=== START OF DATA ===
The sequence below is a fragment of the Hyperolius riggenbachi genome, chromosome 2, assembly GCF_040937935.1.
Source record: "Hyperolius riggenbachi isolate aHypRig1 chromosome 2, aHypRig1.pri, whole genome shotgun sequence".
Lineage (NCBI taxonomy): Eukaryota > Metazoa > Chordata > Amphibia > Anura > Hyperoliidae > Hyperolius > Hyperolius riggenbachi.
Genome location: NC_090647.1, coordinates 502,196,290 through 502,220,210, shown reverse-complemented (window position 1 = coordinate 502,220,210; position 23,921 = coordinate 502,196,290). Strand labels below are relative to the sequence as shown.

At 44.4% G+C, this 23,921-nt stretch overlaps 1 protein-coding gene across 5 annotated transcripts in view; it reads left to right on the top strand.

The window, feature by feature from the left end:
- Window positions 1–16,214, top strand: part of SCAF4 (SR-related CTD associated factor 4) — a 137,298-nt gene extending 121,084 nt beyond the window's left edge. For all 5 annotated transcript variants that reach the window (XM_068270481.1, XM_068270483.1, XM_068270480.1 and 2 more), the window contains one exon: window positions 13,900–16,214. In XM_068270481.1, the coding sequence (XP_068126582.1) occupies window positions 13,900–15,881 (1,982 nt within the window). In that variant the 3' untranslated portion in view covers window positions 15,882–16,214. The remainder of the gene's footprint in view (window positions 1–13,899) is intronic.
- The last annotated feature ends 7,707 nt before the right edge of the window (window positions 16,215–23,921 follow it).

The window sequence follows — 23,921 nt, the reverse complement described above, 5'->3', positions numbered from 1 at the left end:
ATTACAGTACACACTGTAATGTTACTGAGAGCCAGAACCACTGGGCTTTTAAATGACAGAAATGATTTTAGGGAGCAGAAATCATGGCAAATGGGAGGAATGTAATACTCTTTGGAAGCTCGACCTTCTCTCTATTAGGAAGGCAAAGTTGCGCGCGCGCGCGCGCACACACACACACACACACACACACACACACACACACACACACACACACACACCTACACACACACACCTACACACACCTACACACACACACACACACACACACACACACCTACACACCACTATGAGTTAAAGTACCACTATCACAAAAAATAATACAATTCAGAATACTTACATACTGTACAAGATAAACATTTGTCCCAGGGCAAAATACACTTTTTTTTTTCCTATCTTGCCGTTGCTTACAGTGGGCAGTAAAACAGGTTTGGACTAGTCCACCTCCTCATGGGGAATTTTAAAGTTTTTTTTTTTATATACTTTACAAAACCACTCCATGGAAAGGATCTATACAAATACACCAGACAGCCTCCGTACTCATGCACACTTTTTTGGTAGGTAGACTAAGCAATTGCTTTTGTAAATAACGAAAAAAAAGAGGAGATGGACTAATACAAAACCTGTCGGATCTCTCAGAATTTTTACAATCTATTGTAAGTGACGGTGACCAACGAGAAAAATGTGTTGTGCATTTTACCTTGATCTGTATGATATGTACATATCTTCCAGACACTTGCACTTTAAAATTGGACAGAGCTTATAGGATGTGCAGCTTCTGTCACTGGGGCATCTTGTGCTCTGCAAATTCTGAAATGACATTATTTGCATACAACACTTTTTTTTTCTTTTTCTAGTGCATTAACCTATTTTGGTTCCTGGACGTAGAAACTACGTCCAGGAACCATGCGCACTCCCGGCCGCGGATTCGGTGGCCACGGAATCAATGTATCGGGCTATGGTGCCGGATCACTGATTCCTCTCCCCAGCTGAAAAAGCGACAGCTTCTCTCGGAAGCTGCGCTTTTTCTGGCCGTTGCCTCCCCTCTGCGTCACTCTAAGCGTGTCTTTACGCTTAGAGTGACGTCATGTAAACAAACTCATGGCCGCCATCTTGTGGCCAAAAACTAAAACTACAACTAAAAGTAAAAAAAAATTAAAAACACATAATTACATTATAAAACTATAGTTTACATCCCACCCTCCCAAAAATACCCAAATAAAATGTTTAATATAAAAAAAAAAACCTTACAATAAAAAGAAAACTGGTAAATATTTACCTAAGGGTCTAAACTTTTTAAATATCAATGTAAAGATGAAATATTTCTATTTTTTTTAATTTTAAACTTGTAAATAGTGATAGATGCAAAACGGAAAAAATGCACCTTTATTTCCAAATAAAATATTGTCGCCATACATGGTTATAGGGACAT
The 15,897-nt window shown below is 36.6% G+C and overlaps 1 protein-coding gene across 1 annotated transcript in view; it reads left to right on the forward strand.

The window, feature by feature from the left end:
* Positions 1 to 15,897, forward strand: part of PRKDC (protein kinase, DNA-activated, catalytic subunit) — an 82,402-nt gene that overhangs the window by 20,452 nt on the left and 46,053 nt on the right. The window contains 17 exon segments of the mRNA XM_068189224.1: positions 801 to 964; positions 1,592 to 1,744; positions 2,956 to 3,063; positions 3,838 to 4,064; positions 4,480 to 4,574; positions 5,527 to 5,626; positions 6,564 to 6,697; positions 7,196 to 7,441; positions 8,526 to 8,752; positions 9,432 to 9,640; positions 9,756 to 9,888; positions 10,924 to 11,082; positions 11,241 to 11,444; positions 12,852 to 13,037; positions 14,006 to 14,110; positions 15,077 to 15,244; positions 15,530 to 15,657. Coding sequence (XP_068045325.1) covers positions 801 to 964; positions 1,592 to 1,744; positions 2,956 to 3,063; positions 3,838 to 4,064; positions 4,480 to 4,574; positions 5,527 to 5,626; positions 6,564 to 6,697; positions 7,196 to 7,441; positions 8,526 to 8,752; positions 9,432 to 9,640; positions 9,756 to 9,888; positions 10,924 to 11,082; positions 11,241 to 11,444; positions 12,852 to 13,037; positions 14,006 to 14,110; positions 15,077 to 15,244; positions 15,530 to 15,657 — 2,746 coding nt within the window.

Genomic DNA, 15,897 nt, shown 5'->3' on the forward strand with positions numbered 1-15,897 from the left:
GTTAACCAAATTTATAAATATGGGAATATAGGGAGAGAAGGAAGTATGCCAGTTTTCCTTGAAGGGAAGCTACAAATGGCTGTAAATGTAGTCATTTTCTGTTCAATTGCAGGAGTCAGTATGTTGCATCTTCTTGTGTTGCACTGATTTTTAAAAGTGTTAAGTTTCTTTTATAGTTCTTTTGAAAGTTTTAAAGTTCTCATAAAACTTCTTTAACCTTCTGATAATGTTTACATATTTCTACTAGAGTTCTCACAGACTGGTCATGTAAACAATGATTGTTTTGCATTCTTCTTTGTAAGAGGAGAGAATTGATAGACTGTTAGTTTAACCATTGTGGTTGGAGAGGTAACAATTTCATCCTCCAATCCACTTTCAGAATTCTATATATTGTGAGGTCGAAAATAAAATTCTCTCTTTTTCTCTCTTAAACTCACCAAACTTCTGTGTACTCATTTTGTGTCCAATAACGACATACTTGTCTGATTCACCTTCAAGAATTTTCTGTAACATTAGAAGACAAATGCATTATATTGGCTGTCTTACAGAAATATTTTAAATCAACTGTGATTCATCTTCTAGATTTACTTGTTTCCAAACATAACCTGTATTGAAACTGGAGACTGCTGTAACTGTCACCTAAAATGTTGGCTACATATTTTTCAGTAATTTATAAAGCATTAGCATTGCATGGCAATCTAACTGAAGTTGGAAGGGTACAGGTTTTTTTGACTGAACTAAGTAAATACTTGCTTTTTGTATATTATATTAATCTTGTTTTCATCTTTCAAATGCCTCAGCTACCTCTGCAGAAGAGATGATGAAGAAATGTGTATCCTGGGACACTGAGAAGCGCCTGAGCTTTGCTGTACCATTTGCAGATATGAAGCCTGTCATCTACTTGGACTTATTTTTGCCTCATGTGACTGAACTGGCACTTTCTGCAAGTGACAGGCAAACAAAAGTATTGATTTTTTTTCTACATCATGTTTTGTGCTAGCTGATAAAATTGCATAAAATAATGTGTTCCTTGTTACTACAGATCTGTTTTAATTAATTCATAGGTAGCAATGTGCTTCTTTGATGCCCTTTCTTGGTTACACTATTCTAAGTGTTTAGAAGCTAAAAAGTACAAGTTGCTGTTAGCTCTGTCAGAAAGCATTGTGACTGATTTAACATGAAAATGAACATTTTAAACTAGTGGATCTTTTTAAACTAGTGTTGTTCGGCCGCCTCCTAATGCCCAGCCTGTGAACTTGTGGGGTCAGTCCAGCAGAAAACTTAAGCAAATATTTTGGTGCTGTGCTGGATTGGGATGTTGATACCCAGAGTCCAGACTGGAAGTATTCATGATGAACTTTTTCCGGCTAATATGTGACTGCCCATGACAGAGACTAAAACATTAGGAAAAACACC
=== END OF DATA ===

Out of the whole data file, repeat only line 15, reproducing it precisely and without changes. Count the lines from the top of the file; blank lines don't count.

GTTAACCAAATTTATAAATATGGGAATATAGGGAGAGAAGGAAGTATGCCAGTTTTCCTTGAAGGGAAGCTACAAATGGCTGTAAATGTAGTCATTTTCTGTTCAATTGCAGGAGTCAGTATGTTGCATCTTCTTGTGTTGCACTGATTTTTAAAAGTGTTAAGTTTCTTTTATAGTTCTTTTGAAAGTTTTAAAGTTCTCATAAAACTTCTTTAACCTTCTGATAATGTTTACATATTTCTACTAGAGTTCTCACAGACTGGTCATGTAAACAATGATTGTTTTGCATTCTTCTTTGTAAGAGGAGAGAATTGATAGACTGTTAGTTTAACCATTGTGGTTGGAGAGGTAACAATTTCATCCTCCAATCCACTTTCAGAATTCTATATATTGTGAGGTCGAAAATAAAATTCTCTCTTTTTCTCTCTTAAACTCACCAAACTTCTGTGTACTCATTTTGTGTCCAATAACGACATACTTGTCTGATTCACCTTCAAGAATTTTCTGTAACATTAGAAGACAAATGCATTATATTGGCTGTCTTACAGAAATATTTTAAATCAACTGTGATTCATCTTCTAGATTTACTTGTTTCCAAACATAACCTGTATTGAAACTGGAGACTGCTGTAACTGTCACCTAAAATGTTGGCTACATATTTTTCAGTAATTTATAAAGCATTAGCATTGCATGGCAATCTAACTGAAGTTGGAAGGGTACAGGTTTTTTTGACTGAACTAAGTAAATACTTGCTTTTTGTATATTATATTAATCTTGTTTTCATCTTTCAAATGCCTCAGCTACCTCTGCAGAAGAGATGATGAAGAAATGTGTATCCTGGGACACTGAGAAGCGCCTGAGCTTTGCTGTACCATTTGCAGATATGAAGCCTGTCATCTACTTGGACTTATTTTTGCCTCATGTGACTGAACTGGCACTTTCTGCAAGTGACAGGCAAACAAAAGTATTGATTTTTTTTCTACATCATGTTTTGTGCTAGCTGATAAAATTGCATAAAATAATGTGTTCCTTGTTACTACAGATCTGTTTTAATTAATTCATAGGTAGCAATGTGCTTCTTTGATGCCCTTTCTTGGTTACACTATTCTAAGTGTTTAGAAGCTAAAAAGTACAAGTTGCTGTTAGCTCTGTCAGAAAGCATTGTGACTGATTTAACATGAAAATGAACATTTTAAACTAGTGGATCTTTTTAAACTAGTGTTGTTCGGCCGCCTCCTAATGCCCAGCCTGTGAACTTGTGGGGTCAGTCCAGCAGAAAACTTAAGCAAATATTTTGGTGCTGTGCTGGATTGGGATGTTGATACCCAGAGTCCAGACTGGAAGTATTCATGATGAACTTTTTCCGGCTAATATGTGACTGCCCATGACAGAGACTAAAACATTAGGAAAAACACC